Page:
Recent studies have demonstrated a relationship between the activity of the Ca-ATPase of sarcoplasmic reticulum and its state of self-association. In the present study, the effects of thapsigargin (TG), a toxin that specifically inhibits the Ca-ATPase of rabbit skeletal muscle sarcoplasmic reticulum membrane, were studied by detecting the time-resolved phosphorescence anisotropy (TPA) decay of the Ca-ATPase that had been labeled with the phosphorescent probe erythrosin-isothiocyanate (ErITC). Anisotropy decays were fit to a function that consisted of three exponential decays plus a constant background, as well as to a function describing explicitly the uniaxial rotation of proteins in a membrane. In the absence of TG, the anisotropy was best-fit by a model representing the rotation of three populations, corresponding to different-sized oligomeric species in the membrane. The addition of stoichiometric amounts of TG to the Ca-ATPase promptly decreased the overall apparent rate of decay, indicating decreased rotational mobility. A detailed analysis showed that the principal change was not in the rates of rotation but rather in the population distribution of the Ca-ATPase molecules among the different-sized oligomers. TG decreased the proportion of small oligomers and increased the proportion of large ones. Preincubation of the ErITC-SR in 1 mM Ca2+, which stabilizes the E1 conformation relative to E2, was found to protect partially against the changes in the TPA associated with the presence of the inhibitor. These results are consistent with the hypothesis that TG inhibits the Ca-ATPase by stabilizing it in an E2-like conformation, which promotes the formation of larger aggregates of the enzyme.(ABSTRACT TRUNCATED AT 250 WORDS)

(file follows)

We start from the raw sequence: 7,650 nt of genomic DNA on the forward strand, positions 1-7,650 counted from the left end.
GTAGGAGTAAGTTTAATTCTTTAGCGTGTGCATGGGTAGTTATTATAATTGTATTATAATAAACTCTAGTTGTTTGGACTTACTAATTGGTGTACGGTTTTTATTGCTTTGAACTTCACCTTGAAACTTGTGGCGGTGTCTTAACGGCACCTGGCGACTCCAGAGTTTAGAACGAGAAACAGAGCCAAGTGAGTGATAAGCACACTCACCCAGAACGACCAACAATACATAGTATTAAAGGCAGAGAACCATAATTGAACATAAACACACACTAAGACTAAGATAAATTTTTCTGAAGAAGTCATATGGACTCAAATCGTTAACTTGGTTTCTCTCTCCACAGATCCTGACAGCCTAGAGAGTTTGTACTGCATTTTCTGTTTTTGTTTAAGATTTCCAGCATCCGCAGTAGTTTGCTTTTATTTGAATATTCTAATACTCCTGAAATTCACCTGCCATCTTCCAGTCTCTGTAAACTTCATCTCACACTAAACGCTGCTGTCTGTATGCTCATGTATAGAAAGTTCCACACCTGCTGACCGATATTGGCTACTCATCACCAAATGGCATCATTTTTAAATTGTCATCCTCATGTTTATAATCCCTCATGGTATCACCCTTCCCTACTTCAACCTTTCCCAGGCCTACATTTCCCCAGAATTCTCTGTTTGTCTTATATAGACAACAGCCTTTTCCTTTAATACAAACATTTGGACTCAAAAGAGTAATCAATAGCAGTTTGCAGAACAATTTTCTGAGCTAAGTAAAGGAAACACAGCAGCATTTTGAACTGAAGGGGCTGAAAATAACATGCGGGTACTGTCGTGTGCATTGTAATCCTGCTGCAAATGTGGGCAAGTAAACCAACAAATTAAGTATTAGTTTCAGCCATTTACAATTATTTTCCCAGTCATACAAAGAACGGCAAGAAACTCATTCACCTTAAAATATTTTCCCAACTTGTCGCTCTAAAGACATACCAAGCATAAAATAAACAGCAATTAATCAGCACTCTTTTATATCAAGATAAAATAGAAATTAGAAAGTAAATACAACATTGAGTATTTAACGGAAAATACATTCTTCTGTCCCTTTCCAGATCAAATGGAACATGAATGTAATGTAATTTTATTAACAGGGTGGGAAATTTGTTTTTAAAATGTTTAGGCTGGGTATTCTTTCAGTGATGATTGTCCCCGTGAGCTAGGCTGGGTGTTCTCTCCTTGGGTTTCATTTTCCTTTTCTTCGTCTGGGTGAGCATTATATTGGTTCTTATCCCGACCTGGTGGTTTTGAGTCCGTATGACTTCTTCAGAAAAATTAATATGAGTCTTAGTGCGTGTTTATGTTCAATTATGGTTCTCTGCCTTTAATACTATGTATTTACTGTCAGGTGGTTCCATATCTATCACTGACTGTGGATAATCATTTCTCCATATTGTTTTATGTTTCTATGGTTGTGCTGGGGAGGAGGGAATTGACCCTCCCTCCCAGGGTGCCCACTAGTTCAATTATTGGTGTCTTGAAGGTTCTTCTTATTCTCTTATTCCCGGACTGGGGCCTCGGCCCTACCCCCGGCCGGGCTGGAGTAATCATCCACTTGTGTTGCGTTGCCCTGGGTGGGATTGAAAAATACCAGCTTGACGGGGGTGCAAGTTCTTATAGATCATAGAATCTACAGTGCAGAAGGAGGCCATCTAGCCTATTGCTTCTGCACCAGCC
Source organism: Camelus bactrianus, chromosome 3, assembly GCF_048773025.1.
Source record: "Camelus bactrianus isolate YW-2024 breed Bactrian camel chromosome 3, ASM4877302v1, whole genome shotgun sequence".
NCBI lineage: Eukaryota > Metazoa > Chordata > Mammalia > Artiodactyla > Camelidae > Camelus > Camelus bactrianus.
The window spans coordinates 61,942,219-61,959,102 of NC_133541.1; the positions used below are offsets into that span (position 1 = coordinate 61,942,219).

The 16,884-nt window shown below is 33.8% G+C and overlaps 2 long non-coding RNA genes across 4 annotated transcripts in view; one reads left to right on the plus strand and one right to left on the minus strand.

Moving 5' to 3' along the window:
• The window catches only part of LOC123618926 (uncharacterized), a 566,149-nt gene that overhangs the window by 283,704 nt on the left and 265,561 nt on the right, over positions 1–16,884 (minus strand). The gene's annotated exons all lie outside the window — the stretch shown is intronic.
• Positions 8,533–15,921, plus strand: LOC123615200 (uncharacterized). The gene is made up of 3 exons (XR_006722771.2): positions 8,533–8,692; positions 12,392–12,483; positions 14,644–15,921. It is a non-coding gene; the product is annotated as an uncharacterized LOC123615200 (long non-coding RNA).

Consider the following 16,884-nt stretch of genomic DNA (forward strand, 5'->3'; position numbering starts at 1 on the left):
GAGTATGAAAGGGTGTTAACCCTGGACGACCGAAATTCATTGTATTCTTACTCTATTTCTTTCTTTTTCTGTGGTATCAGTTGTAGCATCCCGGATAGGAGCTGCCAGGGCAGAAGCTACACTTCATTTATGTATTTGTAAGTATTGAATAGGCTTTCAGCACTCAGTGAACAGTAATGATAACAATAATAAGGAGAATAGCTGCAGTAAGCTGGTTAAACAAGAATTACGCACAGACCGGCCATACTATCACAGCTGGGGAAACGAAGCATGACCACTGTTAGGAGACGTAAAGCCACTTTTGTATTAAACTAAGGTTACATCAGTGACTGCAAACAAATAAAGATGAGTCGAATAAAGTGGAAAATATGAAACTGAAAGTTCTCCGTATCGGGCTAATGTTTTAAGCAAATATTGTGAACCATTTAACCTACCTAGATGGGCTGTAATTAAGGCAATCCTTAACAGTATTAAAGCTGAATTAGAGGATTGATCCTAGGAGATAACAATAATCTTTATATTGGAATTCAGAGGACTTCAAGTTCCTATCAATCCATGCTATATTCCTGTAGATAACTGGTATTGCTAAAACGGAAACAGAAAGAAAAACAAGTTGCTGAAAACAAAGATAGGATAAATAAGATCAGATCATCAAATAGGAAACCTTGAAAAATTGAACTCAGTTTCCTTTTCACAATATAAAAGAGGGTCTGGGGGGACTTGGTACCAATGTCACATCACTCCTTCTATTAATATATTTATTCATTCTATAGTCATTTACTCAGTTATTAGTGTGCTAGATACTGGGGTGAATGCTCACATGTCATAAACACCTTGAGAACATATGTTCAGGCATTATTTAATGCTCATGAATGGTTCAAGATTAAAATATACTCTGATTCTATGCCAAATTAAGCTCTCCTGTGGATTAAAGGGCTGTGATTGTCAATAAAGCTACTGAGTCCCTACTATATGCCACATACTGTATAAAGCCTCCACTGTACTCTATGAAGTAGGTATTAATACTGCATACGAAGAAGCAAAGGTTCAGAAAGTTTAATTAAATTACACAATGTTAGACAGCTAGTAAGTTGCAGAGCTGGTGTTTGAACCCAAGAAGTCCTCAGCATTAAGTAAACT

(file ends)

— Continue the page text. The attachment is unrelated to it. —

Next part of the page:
Bibliographical noteFunding Information:
We thank Robert L. H. Bennett and Nicoleta Cornea for technical assistance, and we thank Brad Karon for helpful discussions. This work was supported by a grant to D. D. Thomas from National Institutes of Health GM27906. J. V. Mersol was supported by a Postdoctoral Fel- lowship from the American Heart Association, Minnesota Affiliate. J. E. Mahaney was supported by a Grant-in-Aid from the American Heart As- sociation, Minnesota Affiliate. H. Kutchai was supported by a Grant-in-Aid from the American Heart Association, Virginia Affiliate, and by grant GM50764 from National Institutes of Health.